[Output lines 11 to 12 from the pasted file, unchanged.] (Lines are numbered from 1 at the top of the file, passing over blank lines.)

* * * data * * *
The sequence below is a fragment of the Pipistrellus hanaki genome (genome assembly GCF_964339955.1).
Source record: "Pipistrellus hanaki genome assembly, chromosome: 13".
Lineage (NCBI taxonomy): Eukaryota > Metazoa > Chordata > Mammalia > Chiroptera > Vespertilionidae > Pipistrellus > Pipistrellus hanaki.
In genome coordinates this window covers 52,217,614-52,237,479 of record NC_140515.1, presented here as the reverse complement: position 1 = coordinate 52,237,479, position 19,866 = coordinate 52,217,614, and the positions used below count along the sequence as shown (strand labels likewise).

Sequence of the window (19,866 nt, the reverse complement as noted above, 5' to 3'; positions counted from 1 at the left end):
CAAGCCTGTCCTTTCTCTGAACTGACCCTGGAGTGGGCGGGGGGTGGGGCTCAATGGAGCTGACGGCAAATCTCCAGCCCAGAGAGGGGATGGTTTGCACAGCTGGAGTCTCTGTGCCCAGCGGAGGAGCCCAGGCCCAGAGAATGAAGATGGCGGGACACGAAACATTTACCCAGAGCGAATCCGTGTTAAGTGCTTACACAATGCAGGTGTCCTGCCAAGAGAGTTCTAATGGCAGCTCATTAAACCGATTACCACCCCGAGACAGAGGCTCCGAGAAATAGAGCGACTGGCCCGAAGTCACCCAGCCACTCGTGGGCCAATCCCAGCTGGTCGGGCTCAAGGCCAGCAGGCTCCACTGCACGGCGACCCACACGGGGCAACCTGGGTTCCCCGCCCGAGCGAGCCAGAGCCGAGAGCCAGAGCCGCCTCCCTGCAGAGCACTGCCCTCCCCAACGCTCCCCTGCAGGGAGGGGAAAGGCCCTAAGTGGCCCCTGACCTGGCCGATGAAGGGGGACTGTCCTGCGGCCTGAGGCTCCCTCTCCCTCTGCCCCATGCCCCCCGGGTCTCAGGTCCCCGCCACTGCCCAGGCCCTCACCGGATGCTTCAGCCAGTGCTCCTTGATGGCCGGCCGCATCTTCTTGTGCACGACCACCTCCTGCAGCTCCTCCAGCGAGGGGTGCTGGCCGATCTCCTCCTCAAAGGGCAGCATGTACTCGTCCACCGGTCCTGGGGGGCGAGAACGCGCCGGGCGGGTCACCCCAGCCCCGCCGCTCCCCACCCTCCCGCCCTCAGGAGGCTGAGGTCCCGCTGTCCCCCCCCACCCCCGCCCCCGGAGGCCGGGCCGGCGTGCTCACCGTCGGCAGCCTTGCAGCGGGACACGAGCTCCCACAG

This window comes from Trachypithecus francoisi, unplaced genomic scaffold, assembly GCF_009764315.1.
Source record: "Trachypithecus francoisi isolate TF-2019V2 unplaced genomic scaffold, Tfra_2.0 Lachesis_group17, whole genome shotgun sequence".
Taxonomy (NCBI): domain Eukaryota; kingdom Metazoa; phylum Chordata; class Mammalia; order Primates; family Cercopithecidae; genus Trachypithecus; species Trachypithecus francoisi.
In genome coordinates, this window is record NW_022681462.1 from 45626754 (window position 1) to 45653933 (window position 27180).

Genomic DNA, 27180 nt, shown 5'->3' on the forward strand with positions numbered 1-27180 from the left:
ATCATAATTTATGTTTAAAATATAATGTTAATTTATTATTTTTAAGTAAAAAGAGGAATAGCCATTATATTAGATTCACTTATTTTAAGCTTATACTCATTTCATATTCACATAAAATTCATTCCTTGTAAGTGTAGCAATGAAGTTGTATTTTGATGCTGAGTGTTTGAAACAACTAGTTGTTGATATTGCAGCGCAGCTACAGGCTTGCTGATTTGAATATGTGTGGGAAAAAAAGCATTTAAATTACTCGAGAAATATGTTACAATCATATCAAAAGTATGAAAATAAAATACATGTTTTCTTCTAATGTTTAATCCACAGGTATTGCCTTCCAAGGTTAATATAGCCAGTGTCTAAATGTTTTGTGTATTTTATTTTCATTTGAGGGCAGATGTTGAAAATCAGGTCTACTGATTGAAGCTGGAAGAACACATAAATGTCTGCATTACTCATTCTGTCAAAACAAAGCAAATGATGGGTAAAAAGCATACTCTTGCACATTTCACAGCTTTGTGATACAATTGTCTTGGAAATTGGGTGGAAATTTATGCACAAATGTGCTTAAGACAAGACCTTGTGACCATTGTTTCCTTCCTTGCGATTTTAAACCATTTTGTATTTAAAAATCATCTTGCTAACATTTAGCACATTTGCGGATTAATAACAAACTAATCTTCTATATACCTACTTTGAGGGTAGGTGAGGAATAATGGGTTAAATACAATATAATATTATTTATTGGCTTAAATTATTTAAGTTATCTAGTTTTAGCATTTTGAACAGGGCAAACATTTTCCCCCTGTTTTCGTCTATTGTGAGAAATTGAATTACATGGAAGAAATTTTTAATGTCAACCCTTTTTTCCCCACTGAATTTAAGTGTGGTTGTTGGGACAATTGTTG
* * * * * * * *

Genomic DNA, 27180 nt, shown 5'->3' on the forward strand with positions numbered 1-27180 from the left:
ATCATAATTTATGTTTAAAATATAATGTTAATTTATTATTTTTAAGTAAAAAGAGGAATAGCCATTATATTAGATTCACTTATTTTAAGCTTATACTCATTTCATATTCACATAAAATTCATTCCTTGTAAGTGTAGCAATGAAGTTGTATTTTGATGCTGAGTGTTTGAAACAACTAGTTGTTGATATTGCAGCGCAGCTACAGGCTTGCTGATTTGAATATGTGTGGGAAAAAAAGCATTTAAATTACTCGAGAAATATGTTACAATCATATCAAAAGTATGAAAATAAAATACATGTTTTCTTCTAATGTTTAATCCACAGGTATTGCCTTCCAAGGTTAATATAGCCAGTGTCTAAATGTTTTGTGTATTTTATTTTCATTTGAGGGCAGATGTTGAAAATCAGGTCTACTGATTGAAGCTGGAAGAACACATAAATGTCTGCATTACTCATTCTGTCAAAACAAAGCAAATGATGGGTAAAAAGCATACTCTTGCACATTTCACAGCTTTGTGATACAATTGTCTTGGAAATTGGGTGGAAATTTATGCACAAATGTGCTTAAGACAAGACCTTGTGACCATTGTTTCCTTCCTTGCGATTTTAAACCATTTTGTATTTAAAAATCATCTTGCTAACATTTAGCACATTTGCGGATTAATAACAAACTAATCTTCTATATACCTACTTTGAGGGTAGGTGAGGAATAATGGGTTAAATACAATATAATATTATTTATTGGCTTAAATTATTTAAGTTATCTAGTTTTAGCATTTTGAACAGGGCAAACATTTTCCCCCTGTTTTCGTCTATTGTGAGAAATTGAATTACATGGAAGAAATTTTTAATGTCAACCCTTTTTTCCCCACTGAATTTAAGTGTGGTTGTTGGGACAATTGTTG